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Los Angeles Radio History: 1990s
by Alex Cosper


1920s 1930s 1940s 1950s 1960s 1970s 1980s 1990s 2000s


see also American Radio History


The sound of Los Angeles radio changed substantially throughout the 1990s due to big mergers as a result of the Telecom Act of 1996. Prior to that time, the market's sound did not radically change music in terms of positioning and personalities. The decade opened with New York programmer Scott Shannon trying to jumpstart a new format known as "rock 40," which came on strong in 1989 with his "Pirate Radio" concept.

Although rock 40 was hot in 1989, it burned out within a year. Part of the problem was that the music industry simply didn't put out enough rock product that fit the high rotation top 40 approach to rock singles. It was a refreshing sound at first, considering top 40 was going through an identity crisis with an over-emphasis on rap, r&b and dance pop, pushing almost oll other styles off the charts.

KROQ propelled to greater success under the programming of Kevin Weatherly in the nineties and 2000s, usually appearing in the overall Arbitron (12+) top five. The station is considered by nearly the entire alternative radio community, to be the most influential leader in alternative rock. KROQ's exceptionally acclaimed airstaff over the years has included the Kevin and Bean morning show, Jed the Fish, Rodney Bingenheimer, Freddie Snakeskin and Swedish Egil. KROQ was the birthplace of the show Love Lines with Dr. Drew and Adam Carolla.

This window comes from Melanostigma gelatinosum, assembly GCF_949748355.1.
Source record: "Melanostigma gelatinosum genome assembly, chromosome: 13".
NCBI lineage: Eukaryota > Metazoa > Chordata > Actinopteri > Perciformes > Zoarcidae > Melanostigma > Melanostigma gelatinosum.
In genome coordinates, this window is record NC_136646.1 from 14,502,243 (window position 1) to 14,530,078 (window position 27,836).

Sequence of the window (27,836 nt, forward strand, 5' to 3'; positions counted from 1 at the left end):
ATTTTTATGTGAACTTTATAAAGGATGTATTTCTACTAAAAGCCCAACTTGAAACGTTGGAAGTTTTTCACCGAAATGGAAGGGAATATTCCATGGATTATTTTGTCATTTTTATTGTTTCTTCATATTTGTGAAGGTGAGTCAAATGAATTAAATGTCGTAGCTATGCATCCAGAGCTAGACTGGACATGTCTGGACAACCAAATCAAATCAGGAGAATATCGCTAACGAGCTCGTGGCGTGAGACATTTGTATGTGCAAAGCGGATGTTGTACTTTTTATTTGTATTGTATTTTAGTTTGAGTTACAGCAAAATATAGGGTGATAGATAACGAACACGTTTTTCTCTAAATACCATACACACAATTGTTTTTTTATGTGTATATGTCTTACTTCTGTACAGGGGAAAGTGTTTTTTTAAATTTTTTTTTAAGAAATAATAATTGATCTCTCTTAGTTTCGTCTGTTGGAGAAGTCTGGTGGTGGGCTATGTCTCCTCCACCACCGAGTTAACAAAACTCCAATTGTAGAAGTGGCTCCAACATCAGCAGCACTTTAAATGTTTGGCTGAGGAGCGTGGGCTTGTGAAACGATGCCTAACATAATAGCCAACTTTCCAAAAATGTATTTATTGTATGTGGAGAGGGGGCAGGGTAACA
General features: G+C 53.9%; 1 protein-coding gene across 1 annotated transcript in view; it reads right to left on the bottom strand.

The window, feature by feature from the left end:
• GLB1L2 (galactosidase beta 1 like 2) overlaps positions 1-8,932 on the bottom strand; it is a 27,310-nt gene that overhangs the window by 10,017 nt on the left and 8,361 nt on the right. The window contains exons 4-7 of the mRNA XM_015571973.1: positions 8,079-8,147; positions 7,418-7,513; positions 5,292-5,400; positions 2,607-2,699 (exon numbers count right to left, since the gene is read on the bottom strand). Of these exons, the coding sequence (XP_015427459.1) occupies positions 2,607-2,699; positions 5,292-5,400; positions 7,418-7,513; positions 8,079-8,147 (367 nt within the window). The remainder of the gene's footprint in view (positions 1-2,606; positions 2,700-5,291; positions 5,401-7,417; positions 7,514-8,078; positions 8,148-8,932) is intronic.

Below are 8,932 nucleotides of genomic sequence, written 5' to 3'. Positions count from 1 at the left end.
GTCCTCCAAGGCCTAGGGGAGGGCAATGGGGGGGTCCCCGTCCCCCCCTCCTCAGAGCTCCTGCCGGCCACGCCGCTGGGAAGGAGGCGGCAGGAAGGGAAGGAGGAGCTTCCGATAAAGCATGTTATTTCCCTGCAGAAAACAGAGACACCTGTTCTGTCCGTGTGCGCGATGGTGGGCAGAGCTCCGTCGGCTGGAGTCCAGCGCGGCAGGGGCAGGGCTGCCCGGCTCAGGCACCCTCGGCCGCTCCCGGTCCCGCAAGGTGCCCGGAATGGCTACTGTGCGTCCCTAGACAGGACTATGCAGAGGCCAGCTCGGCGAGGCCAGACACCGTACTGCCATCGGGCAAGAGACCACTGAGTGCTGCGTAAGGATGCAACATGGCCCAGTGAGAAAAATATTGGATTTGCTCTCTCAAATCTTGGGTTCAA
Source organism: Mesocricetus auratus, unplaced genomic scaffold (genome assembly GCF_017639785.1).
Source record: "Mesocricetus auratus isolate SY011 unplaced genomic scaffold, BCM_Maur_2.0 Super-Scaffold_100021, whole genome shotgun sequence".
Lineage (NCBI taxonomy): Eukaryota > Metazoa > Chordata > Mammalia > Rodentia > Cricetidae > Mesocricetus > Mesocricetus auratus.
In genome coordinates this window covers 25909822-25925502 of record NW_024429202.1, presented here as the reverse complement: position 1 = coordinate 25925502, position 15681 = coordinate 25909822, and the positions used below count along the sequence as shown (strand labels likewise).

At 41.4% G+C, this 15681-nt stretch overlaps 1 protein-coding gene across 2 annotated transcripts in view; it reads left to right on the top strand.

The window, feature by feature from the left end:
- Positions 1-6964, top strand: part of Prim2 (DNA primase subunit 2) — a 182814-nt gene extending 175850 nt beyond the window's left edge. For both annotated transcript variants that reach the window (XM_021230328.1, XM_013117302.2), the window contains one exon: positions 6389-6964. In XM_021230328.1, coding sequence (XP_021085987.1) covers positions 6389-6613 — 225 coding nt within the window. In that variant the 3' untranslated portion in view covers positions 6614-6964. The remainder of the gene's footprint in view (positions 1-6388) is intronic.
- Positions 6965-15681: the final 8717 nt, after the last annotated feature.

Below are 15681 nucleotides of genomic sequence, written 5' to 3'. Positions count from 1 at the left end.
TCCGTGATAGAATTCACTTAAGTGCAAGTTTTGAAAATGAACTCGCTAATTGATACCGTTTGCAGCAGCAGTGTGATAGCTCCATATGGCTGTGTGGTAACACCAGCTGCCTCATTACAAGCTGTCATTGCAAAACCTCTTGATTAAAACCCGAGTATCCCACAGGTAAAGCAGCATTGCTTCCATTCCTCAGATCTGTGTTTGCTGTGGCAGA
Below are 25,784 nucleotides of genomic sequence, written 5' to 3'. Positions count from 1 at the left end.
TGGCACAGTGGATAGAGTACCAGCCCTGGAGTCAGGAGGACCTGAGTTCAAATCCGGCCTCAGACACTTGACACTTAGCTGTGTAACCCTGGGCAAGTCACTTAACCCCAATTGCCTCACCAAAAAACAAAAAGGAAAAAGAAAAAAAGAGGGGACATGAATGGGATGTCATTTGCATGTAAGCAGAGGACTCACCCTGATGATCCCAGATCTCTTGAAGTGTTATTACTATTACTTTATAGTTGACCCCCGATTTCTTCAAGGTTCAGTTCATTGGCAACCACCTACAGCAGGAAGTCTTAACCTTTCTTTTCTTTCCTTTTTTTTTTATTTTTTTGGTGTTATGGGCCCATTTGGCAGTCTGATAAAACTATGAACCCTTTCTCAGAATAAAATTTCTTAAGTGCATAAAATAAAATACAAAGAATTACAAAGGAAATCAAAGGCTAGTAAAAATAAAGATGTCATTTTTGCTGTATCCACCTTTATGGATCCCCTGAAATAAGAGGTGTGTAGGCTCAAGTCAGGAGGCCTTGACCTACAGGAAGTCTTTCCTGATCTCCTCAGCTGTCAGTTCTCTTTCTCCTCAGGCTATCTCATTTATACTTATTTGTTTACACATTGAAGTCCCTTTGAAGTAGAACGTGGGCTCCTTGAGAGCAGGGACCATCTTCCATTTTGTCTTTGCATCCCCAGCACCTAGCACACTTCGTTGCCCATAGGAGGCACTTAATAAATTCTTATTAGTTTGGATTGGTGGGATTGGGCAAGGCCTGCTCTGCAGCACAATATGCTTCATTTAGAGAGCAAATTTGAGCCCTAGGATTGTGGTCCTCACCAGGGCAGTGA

As the nineties progressed, Spanish radio flourished, especially in Los Angeles. KLVE, known as "K-Love," was once at the bottom of the ratings but was regularly the market's number one station in the late nineties. Station owner Heftel also bought KSCA and replaced the adult album alternative format with Regional Mexican programming, vaulting the station from the bottom to the top of the ratings, even with what had been considered a weak 5,000 watt signal. Here's what the Los Angeles radio dial looked like in 1997:

Los Angeles Radio Dial 1997

640 AM - KFI, talk, owned by Cox
790 AM - KABC, talk, owned by ABC
980 AM - KFWB, news, owned by Group W
1020 AM - KTNQ, Spanish, owned by Heftel
1070 AM - KNX, news, owned by CBS
1330 AM - KWKW, Spanish, owned by Lotus
1430 AM - KALI, Spanish, owned by SBS
1580 AM - KDAY, urban contemporary, owned by Heritage Media


92.3 FM - KKBT, "The Beat," urban, owned by Chancellor Media 93.1 FM - KCBS, "Arrow," classic hits, owned by CBS Radio 93.9 FM - KZLA, country, owned by Bonneville International 94.7 FM - KTWV, smooth jazz, owned by CBS Radio 95.5 FM - KLOS, album-oriented rock, owned by ABC 97.1 FM - KLSX, talk/adult alternative, owned by CBS Radio 97.9 FM - KLAX, Regional Mexican, owned by SBS 98.7 FM - KYSR, hot adult contemporary, owned by Chancellor Media 100.3 FM - KIBB, CHR/rhythmic top 40, owned by Chancellor Media 101.1 FM - KRTH, oldies, owned by CBS Radio 101.9 FM - KSCA, Regional Mexican, owned by Heftel 102.3 FM - KJLH, urban contemporary, owned by Taxi 102.7 FM - KIIS, CHR/top 40, owned by Jacor 103.5 FM - KOST, adult contemporary, owned by Cox 103.9 FM - KACE, urban contemporary, owned by Cox 104.3 FM - KBIG, adult contemporary, owned by Chancellor Media 105.1 FM - KKGO, classical, owned by Mt. Wilson FM 105.9 FM - KPWR, CHR/top 40, owned by Emmis 106.7 FM - KROQ, alternative rock, owned by CBS Radio 107.1 FM - KLYY, alternative rock, owned by Odyssey 107.5 FM - KLVE, Spanish, owned by Heftel
Following the Telecom Act of 1996, there was widespread corporate consolidation across the country as radio owners were allowed to grow larger with the loosening of ownership limits. Clear Channel and Infinity emerged as the two industry leaders in number of stations by the start of the new millennium.

1920s 1930s 1940s 1950s 1960s 1970s 1980s 1990s 2000s





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